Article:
"Natural gas and oil operations are subject to many risks, including well blowouts, cratering and explosions, pipe failures, fires, formations with abnormal pressures, uncontrollable flows of oil, natural gas, brine or well fluids, and other environmental hazards and risks."
Chesapeake Appalachia, a subsidiary of Chesapeake Energy, spent more than $1.2 million on lobbying in 2010 alone. They have many leases in Oxford—some near you--and they don't have your interests in mind.
Chesapeake's lawyer wrote the Compulsory Integration Law for New York State's Department of Environmental Conservation. Encouraged by millions of dollars in campaign contributions Albany legislators approved it.
Look at it for a minute from Chesapeake's point of view. Economically a 640-acre spacing unit makes sense. Drilling a high-tech well thousands of feet underground to mine a stratum of shale can cost ten million dollars. Hundreds of millions of gallons of water, sand and toxic chemicals are required for each of many "fracks" to break up the shale and release gas. Large, contiguous plots enable operators to drill several vertical wells and then blast out six or more mile-long horizontal tentacles creeping in all directions from each well--under the property of anyone in the way.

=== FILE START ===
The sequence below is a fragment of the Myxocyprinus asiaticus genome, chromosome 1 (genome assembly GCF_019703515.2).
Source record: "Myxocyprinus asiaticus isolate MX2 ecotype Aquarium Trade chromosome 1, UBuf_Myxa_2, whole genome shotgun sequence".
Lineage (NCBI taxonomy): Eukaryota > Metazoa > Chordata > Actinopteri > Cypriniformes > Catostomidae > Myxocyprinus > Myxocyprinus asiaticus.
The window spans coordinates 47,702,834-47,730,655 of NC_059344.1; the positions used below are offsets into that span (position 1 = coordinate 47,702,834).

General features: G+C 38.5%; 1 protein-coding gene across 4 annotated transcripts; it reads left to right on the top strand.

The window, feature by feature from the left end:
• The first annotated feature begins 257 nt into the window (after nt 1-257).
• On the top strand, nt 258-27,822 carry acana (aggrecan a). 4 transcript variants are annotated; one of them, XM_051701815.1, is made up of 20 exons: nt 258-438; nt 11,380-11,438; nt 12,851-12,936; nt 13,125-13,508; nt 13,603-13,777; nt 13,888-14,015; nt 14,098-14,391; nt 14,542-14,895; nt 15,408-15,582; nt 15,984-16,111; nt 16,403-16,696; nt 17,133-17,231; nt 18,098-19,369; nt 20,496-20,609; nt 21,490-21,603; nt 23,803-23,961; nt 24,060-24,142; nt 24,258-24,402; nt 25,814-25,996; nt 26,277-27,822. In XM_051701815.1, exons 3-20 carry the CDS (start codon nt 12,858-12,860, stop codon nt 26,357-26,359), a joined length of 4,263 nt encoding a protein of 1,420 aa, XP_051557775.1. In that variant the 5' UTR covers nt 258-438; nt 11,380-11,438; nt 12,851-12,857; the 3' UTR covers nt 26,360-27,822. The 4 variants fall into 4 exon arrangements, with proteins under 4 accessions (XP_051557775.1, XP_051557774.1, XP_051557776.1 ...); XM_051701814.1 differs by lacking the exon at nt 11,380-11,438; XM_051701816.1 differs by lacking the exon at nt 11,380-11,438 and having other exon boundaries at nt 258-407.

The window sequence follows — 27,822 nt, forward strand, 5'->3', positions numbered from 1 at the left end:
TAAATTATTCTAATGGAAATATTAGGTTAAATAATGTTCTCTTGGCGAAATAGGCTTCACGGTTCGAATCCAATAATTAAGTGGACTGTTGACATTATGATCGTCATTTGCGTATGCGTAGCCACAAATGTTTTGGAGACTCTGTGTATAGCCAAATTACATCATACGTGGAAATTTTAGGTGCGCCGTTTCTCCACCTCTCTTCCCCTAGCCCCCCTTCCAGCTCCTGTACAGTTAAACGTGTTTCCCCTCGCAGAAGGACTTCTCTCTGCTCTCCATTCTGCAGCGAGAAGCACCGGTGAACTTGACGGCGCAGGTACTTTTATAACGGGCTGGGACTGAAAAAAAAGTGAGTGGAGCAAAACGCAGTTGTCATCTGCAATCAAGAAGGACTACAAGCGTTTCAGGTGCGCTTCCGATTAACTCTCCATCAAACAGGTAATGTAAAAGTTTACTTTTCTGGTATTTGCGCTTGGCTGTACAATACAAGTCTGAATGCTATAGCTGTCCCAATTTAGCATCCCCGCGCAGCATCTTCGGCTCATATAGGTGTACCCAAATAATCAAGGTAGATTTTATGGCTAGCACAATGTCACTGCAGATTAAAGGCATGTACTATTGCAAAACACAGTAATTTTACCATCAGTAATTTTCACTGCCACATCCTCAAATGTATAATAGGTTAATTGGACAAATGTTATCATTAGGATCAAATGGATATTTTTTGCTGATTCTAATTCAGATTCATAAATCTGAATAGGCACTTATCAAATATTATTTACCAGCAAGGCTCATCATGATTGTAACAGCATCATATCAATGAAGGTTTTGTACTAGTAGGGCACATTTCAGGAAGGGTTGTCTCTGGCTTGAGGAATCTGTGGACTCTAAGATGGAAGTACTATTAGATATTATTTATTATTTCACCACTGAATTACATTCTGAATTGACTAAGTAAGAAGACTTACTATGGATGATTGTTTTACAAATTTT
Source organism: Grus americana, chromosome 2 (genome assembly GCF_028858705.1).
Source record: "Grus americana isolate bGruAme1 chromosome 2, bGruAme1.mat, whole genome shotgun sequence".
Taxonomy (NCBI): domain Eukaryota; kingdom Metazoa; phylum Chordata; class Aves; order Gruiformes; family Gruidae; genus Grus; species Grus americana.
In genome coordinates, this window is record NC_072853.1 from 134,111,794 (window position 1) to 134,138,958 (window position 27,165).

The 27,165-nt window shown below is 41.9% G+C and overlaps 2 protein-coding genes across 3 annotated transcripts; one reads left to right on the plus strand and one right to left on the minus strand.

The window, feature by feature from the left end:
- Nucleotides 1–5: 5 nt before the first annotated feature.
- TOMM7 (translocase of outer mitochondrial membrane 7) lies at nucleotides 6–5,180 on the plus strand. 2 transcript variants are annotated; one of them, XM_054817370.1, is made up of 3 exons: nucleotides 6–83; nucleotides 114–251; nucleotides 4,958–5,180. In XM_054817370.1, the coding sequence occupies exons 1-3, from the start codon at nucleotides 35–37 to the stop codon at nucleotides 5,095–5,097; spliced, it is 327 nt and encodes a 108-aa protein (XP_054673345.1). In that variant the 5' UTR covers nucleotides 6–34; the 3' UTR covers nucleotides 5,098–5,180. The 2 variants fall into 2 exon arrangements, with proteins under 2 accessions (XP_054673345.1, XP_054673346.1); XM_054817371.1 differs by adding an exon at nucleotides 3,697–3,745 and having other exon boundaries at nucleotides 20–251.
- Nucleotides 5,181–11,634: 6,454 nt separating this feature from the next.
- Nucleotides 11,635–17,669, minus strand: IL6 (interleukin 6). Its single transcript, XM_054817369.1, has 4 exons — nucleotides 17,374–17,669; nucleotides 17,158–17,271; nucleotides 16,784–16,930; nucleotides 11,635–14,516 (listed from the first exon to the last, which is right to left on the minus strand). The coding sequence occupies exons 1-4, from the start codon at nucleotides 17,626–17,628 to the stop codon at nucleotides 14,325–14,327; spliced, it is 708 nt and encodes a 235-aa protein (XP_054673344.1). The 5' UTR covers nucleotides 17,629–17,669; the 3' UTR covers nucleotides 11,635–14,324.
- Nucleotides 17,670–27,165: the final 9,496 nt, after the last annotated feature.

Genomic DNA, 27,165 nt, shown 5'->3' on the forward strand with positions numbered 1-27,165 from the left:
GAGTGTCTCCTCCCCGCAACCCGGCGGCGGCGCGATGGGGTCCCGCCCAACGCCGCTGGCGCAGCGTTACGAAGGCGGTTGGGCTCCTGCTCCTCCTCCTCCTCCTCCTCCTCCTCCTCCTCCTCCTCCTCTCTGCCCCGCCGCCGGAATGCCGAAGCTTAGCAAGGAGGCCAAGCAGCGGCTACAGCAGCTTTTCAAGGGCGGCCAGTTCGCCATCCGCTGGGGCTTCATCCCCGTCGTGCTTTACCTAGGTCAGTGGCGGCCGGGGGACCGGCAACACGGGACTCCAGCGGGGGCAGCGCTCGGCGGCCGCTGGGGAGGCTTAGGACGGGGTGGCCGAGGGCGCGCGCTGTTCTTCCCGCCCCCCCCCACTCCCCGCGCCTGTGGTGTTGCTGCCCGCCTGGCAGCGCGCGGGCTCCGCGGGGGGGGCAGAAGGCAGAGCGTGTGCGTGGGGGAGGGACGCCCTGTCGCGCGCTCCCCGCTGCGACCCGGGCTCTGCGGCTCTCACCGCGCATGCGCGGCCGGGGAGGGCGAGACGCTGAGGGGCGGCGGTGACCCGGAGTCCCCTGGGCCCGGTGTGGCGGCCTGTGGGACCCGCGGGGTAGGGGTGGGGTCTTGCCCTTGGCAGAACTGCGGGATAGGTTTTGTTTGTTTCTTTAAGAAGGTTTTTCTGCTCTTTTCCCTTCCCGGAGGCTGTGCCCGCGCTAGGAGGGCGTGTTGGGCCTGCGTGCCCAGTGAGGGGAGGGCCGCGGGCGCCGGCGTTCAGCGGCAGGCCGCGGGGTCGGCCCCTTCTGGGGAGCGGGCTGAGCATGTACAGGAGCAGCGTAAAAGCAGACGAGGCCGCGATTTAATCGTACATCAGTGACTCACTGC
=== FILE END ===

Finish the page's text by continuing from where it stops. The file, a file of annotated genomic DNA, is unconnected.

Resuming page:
Get the picture? Compulsory integration means bigger profits. You and neighbor Brad don't count.
The gas companies' goal is to maximize the return on their investment by "harvesting" the gas under every square mile of Marcellus Shale under Chenango County, including your town. Oxford drilling supporters have testified before the Town Board that 68% of the land in our town is already leased and 20% belongs to landowners who are eager to lease for the right price. That's 88% of a total of 60 square miles.
If you're one of the great majority of Oxford landowners who oppose gas drilling, just visualize sixty rectangular "spacing units" covering the town like a checkerboard. These units will contain well rigs, toxic wastewater tanks, noisy compressor stations, heavy trucks and the hubs for a network of 30" diameter pipes.